7.3.2 Anatomy

The body wall of the earthworm is covered externally by a thin non-cellular cuticle below which is the epidermis, two muscle layers (circular and longitudinal) and an innermost coelomic epithelium. The epidermis is made up of a single layer of columnar epithelial cells which contain secretory gland cells.

The alimentary canal is a straight tube and runs between first to last segment of the body. A terminal mouth opens into the buccal cavity (1-3 segments) which leads into muscular pharynx. A small narrow tube, oesophagus (5-7 segments), continues into a muscular gizzard (8-9 segments). It helps in grinding the soil particles and decaying leaves, etc.

The stomach extends from 9-14 segments. The food of the earthworm is decaying leaves and organic matter mixed with soil. Calciferous glands, present in the stomach, neutralise the humic acid present in humus. Intestine starts from the 15th segment onwards and continues till the last segment.

A pair of short and conical intestinal caecae project from the intestine on the 26th segment. The characteristic feature of the intestine between 26-35 segments is the presence of internal median fold of dorsal wall called typhlosole. This increases the effective area of absorption in the intestine.

The alimentary canal opens to the exterior by a small rounded aperture called anus. The ingested organic rich soil passes through the digestive tract where digestive enzymes breakdown complex food into smaller absorbable units. These simpler molecules are absorbed through intestinal membranes and are utilised.

Pheretima exhibits a closed type of blood vascular system, consisting of blood vessels, capillaries and heart. Due to closed circulatory system, blood is confined to the heart and blood vessels. Contractions keep blood circulating in one direction. Smaller blood vessels supply the gut, nerve cord, and the body wall. Blood glands are present on the 4th, 5th and 6th segments. They produce blood cells and haemoglobin which is dissolved in blood plasma. Blood cells are phagocytic in nature.

Earthworms lack specialised breathing devices. Respiratory exchange occurs through moist body surface into their blood stream.

Sensory system does not have eyes but does possess light and touch sensitive organs (receptor cells) to distinguish the light intensities and to feel the vibrations in the ground. Worms have specialised chemoreceptors (taste receptors) which react to chemical stimuli. These sense organs are located on the anterior part of the worm.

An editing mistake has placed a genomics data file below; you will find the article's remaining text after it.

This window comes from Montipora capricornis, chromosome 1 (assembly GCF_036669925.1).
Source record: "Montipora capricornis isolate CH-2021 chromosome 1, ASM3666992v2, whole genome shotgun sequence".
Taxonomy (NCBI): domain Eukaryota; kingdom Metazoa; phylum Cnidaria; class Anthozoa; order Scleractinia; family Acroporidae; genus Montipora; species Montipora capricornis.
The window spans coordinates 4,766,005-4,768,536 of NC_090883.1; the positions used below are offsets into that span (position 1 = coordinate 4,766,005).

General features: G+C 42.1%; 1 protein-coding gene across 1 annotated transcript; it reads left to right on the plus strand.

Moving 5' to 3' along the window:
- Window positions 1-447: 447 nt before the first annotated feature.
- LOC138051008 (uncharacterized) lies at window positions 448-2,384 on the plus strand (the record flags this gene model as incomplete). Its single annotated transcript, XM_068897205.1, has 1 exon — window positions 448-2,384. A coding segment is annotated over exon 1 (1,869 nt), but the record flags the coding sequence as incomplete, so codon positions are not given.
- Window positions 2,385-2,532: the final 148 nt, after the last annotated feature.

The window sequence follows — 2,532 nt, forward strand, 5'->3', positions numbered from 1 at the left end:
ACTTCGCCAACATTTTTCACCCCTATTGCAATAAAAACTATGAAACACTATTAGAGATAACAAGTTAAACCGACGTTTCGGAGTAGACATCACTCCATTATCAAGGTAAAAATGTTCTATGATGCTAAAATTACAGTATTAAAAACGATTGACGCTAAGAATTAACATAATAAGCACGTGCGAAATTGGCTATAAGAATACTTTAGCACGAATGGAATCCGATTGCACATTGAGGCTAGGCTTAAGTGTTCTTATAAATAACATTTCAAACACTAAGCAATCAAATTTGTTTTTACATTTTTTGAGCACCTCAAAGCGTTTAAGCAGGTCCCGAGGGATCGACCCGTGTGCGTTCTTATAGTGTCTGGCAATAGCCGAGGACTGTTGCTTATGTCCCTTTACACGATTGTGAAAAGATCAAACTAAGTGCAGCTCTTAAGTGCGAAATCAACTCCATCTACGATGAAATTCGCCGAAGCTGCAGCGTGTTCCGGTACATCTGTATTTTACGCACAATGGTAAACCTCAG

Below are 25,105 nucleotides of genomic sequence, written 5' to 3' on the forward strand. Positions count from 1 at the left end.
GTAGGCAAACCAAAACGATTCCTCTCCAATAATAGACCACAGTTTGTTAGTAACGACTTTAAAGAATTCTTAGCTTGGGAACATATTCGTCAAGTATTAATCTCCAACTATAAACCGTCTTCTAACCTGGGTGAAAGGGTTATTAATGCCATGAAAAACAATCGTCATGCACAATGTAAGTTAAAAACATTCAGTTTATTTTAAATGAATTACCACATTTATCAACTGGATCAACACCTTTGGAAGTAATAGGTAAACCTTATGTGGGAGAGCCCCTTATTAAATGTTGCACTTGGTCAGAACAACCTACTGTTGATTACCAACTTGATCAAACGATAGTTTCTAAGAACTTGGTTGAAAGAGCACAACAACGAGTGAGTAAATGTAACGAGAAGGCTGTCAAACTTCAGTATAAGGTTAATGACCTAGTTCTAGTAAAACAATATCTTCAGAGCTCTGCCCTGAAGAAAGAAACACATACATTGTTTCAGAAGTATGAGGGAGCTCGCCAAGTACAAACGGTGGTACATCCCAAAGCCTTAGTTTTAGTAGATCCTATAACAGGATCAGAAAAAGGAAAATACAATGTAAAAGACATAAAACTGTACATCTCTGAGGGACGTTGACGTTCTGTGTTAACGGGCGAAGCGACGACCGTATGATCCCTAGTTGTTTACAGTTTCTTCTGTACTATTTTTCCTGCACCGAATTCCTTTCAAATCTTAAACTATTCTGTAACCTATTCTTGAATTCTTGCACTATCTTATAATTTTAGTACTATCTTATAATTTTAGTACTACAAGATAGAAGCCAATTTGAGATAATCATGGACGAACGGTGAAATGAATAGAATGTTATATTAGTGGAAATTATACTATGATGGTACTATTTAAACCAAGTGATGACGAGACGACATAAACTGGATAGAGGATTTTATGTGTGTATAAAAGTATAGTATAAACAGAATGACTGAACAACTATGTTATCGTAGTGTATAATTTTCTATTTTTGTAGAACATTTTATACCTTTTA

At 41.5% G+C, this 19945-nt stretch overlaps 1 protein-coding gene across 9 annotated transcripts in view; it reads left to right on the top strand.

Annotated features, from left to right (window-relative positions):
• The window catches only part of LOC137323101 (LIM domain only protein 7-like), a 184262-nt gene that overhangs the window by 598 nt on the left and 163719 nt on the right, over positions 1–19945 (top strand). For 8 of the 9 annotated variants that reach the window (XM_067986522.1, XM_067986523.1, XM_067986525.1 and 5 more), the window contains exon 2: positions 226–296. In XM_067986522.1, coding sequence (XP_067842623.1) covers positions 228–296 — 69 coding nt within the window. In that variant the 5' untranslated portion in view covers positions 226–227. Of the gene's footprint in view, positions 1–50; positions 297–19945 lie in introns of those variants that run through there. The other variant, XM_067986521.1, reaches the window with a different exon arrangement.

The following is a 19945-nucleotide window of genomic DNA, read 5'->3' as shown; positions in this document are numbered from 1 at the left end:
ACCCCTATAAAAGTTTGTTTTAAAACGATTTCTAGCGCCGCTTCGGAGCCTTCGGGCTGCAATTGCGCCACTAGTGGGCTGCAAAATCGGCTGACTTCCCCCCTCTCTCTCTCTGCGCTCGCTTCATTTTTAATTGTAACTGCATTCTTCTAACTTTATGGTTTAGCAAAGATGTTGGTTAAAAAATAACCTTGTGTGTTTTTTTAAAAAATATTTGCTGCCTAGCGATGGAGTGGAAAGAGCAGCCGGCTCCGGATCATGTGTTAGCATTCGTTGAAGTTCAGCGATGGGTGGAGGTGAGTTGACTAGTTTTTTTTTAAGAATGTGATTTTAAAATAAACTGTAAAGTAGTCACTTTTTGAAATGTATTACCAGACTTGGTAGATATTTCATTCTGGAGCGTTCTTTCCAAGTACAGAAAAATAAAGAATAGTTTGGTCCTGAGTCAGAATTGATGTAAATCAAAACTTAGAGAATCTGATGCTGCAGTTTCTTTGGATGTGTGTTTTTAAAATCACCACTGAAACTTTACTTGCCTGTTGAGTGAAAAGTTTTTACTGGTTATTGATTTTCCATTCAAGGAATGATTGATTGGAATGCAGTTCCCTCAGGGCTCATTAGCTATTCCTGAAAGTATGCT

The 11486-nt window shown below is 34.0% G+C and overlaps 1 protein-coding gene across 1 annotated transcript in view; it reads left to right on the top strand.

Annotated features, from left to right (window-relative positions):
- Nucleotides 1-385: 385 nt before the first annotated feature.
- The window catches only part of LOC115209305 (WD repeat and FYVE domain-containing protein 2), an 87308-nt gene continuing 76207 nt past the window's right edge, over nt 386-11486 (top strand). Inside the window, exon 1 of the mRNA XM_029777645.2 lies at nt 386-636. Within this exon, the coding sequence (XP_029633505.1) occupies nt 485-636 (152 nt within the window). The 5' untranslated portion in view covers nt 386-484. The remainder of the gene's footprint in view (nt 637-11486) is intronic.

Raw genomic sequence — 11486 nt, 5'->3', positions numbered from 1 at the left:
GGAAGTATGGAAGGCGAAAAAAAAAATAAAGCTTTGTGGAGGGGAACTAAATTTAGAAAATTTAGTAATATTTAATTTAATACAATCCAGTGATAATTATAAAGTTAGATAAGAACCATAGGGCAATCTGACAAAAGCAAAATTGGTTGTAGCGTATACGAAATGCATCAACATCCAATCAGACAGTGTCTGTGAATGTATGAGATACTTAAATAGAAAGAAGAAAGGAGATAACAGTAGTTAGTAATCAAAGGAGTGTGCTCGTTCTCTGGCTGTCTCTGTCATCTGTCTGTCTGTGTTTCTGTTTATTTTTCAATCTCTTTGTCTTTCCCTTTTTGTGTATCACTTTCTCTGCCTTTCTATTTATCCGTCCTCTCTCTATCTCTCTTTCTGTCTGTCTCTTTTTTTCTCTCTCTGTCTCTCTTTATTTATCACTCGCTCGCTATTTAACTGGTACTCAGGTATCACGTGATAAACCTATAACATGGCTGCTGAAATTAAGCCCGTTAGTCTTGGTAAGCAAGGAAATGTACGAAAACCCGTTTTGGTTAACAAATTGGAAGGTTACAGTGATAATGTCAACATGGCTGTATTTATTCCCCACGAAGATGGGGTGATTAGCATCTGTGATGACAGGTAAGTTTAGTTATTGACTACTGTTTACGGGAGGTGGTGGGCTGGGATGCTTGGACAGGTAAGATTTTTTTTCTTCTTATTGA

Earthworm is hermaphrodite (bisexual), i.e., testes and ovaries are present in the same individual. There are two pairs of testes present in the 10th and 11th segments. Their vasa deferentia run up to the 18th segment where they join the prostatic duct. Two pairs of accessory glands are present one pair each in the 17th and 19th segments.

The common prostrate and spermatic duct (vary differential) opens to the exterior by a pair of male genital pores on the ventro-lateral side of the 18th segment. Four pairs of spermathecae are located in 6th-9th segments (one pair in each segment). They receive and store spermatozoa during copulation. One pair of ovaries is attached at the inter-segmental septum of the 12th and 13th segments.

Ovarian funnels are present beneath the ovaries which continue into oviduct, join together and open on the ventral side as a single median female genital pore on the 14th segment. A mutual exchange of sperm occurs between two worms during mating. One worm has to find another worm and they mate juxtaposing opposite gonadal openings exchanging packets of sperms called spermatophores.

Mature sperm and egg cells and nutritive fluid are deposited in cocoons produced by the gland cells of clitellum. Fertilisation and development occur within the cocoons which are deposited in soil. The ova (eggs) are fertilised by the sperm cells within the cocoon which then slips off the worm and is deposited in or on the soil.

The cocoon holds the worm embryos. After about 3 weeks, each cocoon produces two to twenty baby worms with an average of four. Earthworms development is direct, i.e., there is no larva formed.

Earthworms are known as ‘friends of farmers’ because they make burrows in the soil and make it porous which helps in respiration and penetration of the developing plant roots. The process of increasing fertility of soil by the earthworms is called vermicomposting. They are also used as bait in game fishing.

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